Commentary

Maine Fairs Provide Educational Opportunities to Parents

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We are reminded once again by this year’s Referendum Question 2 that it is time for parents to become a bigger part of the education process, because the school system is saying it needs more money. Those who know history understand that money is not what’s going to solve today’s questionable education standards. But, reaffirming the family-centered education system of the Founding Fathers can.

Fortunately, we do not need to wait for the school system to realize this, as parents can begin doing it on their own right now during Maine’s fair season, which provides a perfect opportunity to rekindle old teaching styles of passing down knowledge from one generation to the next. The traditional (and successful) American educational system relies on parents and guardians taking the time to share experiences and teach their children by reading and discussing subjects together. Incidentally, the fair can help jump start this process.

Head to the fair of your choice, and before you head to the games, rides and food, visit all the different exhibits, demonstrations and animals available for your enjoyment. Fairs often offer blacksmith demonstrations on the production and use of crude tools and equipment from yesteryear. In Maine, we have maple syrup making, traditionally with buckets hanging from trees.

From basic log cutting and board making to artistic stump sculptures, there is both education and entertainment. Parents should encourage their children to not only witness these basic practices, but to also ask questions of those who have taken the time to maintain them in the modern era.

Parents can guide their children through exhibition buildings which are filled with homemade crafts, clothes, decorations and food, guiding their children by filling in the gaps and explaining history to them. Learning can be enhanced by speaking with volunteers who are more than willing to share what they know.

Old family stories fit right in at the fair, as one can recount familial tales to children while showing them the machines their ancestors actually used. Stories about ancestors who made clothing takes on a deeper meaning when one sees examples of natural animal fibers being turned into old fashioned yarns and cloth on spinning machines.

There are always animals at the fair, and a stop at a petting zoo is especially beneficial for the younger children who are just starting to realize how amazing the world is and all the fantastic creatures within it. Petting rudimentary farm animals is a safe and effective way of letting children see animals up close that they may have only seen on television and in books.

It gives a sense of reality to them, letting children see, smell, touch and hear the real thing. The large barns at the fair are filled with prizewinning cows, pigs and horses with proud owners present to discuss and explain about their animals. One might even learn that steers, oxen, heifers, bulls and cows are all the same species, just with different characteristics.

A secret many city children will only learn at the fair is that farm animals do not run around with anvils, magically falling upon them from the sky as in cartoons, but instead they drop stink bombs themselves, which are best not stepped in. There’s also the beauty of seeing newborn animals getting milk from their mothers, and to every child’s delight, chicks hatching from eggs in incubators.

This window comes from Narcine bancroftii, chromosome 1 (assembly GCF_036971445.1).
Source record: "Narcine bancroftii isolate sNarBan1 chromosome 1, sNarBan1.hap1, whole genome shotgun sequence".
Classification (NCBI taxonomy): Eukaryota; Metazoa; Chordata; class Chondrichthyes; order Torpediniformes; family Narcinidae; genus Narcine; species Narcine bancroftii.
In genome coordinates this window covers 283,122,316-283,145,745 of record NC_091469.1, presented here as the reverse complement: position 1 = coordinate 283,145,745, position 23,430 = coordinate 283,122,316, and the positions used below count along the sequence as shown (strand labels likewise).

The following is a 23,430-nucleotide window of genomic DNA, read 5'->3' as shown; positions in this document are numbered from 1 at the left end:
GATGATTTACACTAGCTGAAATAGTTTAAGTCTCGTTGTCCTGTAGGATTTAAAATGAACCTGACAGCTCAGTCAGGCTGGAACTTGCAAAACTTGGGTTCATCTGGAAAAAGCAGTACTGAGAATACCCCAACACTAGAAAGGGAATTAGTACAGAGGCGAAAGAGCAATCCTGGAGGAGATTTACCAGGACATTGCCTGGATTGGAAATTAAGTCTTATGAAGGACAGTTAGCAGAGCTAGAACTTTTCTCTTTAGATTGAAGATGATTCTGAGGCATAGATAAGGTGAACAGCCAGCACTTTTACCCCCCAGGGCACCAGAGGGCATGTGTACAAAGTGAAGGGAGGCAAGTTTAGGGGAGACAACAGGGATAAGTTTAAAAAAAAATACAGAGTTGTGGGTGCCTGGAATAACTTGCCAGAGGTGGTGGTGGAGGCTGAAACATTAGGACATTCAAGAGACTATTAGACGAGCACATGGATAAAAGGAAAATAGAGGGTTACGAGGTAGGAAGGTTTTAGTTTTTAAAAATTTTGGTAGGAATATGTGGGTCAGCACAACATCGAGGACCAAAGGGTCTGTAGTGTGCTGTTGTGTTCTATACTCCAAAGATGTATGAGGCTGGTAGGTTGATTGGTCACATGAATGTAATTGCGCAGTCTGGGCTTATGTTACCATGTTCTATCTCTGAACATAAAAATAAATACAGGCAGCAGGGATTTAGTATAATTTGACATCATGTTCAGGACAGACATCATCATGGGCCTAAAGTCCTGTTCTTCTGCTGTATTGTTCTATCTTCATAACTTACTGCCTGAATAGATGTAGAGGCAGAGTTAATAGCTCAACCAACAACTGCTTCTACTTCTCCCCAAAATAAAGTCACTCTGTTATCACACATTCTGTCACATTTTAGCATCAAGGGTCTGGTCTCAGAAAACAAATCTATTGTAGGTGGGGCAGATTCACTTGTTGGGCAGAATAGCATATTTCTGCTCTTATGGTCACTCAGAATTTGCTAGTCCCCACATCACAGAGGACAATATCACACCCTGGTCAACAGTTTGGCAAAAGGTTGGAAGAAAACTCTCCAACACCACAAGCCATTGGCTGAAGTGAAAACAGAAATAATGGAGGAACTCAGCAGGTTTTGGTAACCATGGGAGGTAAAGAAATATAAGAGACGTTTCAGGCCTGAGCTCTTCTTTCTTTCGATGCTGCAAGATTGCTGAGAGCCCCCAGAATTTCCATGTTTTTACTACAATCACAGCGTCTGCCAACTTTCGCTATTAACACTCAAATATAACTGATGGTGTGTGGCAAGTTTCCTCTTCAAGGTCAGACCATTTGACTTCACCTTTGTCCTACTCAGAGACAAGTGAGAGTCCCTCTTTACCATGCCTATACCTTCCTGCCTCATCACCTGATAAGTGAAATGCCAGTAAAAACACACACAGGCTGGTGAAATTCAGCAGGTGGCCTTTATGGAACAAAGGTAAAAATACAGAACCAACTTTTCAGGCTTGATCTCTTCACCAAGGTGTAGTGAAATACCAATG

A fair, or a farm if you can find one open to the public, is a great place to teach children about the realities of life; while the today’s society would detach people from the land, farms and fairs can connect children to the land. It’s important to remember where our foods come from, not just the retailer who stocks it.

It’s best to take pictures to reinforce what is learned, and read a good book on the past afterward to increase the understanding of how what they saw fit into the time period. The Little House series, especially Farmer Boy, is an excellent choice for learning about life back then. Hands on experiences, with a little reading material to flesh out the details, is the way time and history are passed down, and the way for Maine’s children of all ages to recapture their heritage.

Our history is something easily forgotten. School children today seldom have any idea of what life was like for most children just a hundred years ago, and this lack is unfortunately intentional by some who do not value those who came before us. The fair is one of many places which can give them a glimpse into a time when children learned a little reading and writing, but otherwise just tried to help keep the family alive.

It gives them a perspective on life which should not be deprived from them, and lets them see themselves in a greater context, one which emphasizes their own responsibility as an individual.

This is the time of year where parents can slow down our fast-paced lives and remind our children that life is about making connections, being with family and learning where they have come from to better prepare them for who they are going to be.

About Joshua Durgin

Joshua Durgin works with his father as a Maine lobsterman while taking classes from St. Joseph’s College on psychology and criminal justice. He was homeschooled by his mother, a public school teacher for over thirty years, with special attention to reading and history. In his spare time he enjoys music and debating every philosophical topic under and including the sun. He also gives presentations on politics and theology to those who are interested.

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